The Personal Narrative of Jonathan Edwards - Part IV
Carefully read Edwards’ entry and then I’ll make five brief comments below.
“I felt then great satisfaction, as to my good state; but that did not content me. I had vehement longings of soul after God and Christ, and after more holiness, wherewith my heart seemed to be full, and ready to break; which often brought to my mind the words of the Psalmist, Ps. 119:28. My soul breaketh for the longing it hath. I often felt a mourning and lamenting in my heart, that I had not turned to God sooner, that I might have had more time to grow in grace. My mind was greatly fixed on divine things; almost perpetually in the contemplation of them. I spent most of my time in thinking of divine things, year after year; often walking alone in the woods, and solitary places, for meditation, soliloquy, and prayer, and conversation with God; and it was always my manner, at such times, to sing forth my contemplations. I was almost constantly in ejaculatory prayer, wherever I was. Prayer seemed to be natural to me, as the breath by which the inward burnings of my heart had vent. The delights which I now felt in the things of religion, were of an exceeding different kind from those before mentioned, that I had when a boy; and what I then had no more notion of, than one born blind has of pleasant and beautiful colors. They were of a more inward, pure, soul animating and refreshing nature. Those former delights never reached the heart; and did not arise from any sight of the divine excellency of the things of God; or any taste of the soul satisfying and life-giving good there is in them.”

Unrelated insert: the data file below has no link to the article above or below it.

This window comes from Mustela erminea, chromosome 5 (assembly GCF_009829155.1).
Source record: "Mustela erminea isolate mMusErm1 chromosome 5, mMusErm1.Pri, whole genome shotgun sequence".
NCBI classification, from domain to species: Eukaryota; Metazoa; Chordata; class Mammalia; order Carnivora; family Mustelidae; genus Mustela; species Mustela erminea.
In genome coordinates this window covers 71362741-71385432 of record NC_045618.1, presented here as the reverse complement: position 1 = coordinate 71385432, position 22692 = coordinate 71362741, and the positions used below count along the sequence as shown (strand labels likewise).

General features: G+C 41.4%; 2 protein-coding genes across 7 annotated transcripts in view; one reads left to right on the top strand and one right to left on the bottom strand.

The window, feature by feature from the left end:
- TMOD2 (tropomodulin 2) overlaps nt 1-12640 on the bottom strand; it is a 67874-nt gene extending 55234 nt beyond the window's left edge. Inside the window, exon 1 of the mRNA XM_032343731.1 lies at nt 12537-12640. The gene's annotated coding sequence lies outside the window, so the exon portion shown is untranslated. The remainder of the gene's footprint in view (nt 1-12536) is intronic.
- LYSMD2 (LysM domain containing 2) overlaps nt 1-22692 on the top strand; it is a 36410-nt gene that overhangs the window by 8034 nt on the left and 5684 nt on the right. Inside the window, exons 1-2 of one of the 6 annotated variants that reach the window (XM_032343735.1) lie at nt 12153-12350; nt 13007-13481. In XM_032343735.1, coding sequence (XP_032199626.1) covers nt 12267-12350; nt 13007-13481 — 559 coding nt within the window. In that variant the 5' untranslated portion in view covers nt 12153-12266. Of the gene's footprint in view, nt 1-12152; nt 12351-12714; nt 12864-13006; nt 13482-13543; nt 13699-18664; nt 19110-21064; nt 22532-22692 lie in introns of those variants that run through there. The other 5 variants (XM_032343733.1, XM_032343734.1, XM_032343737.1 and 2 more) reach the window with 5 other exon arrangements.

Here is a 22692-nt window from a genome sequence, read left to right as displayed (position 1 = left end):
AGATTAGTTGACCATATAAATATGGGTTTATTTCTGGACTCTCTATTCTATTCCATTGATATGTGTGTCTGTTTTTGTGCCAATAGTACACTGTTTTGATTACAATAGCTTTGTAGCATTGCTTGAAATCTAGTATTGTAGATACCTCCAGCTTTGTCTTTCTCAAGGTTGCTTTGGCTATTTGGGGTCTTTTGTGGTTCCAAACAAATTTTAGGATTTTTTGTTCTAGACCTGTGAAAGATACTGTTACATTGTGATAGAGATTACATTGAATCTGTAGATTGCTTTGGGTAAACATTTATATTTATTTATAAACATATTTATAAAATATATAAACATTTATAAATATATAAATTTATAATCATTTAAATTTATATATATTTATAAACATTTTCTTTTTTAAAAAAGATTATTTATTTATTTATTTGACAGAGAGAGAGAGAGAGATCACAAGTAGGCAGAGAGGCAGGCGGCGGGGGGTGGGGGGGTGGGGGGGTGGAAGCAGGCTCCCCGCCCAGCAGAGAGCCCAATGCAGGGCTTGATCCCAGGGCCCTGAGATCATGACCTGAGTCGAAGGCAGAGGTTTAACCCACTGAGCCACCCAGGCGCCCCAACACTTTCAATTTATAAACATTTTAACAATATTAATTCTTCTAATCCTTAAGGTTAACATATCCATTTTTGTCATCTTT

(1) I often feel “vehement longings” for the Oklahoma Sooners to win football games. I’m vehement in my longings for a good movie, a steak medium rare, and other comforts and conveniences that I’m convinced I can’t live without. Why then am I not vehemently longing for the presence and glory and supremacy of Jesus? How is it that I have allowed my heart to be captivated by such lesser treasures? Why have I believed the lie that the pleasures they bring can fill my soul in a way that Jesus can’t? Oh, gracious Father, make known to me through your Spirit the beauty and majesty of Jesus that I might long for him, crave him, pursue him, and settle for nothing less than all that you are for me in him.
(2) Do you find it interesting that a Calvinist like Edwards would say, “I often felt a mourning and lamenting in my heart, that I had not turned to God sooner, that I might have had more time to grow in grace”? If God sovereignly determines when we turn to him in faith, how can Edwards lament that he did not turn to God sooner than he did?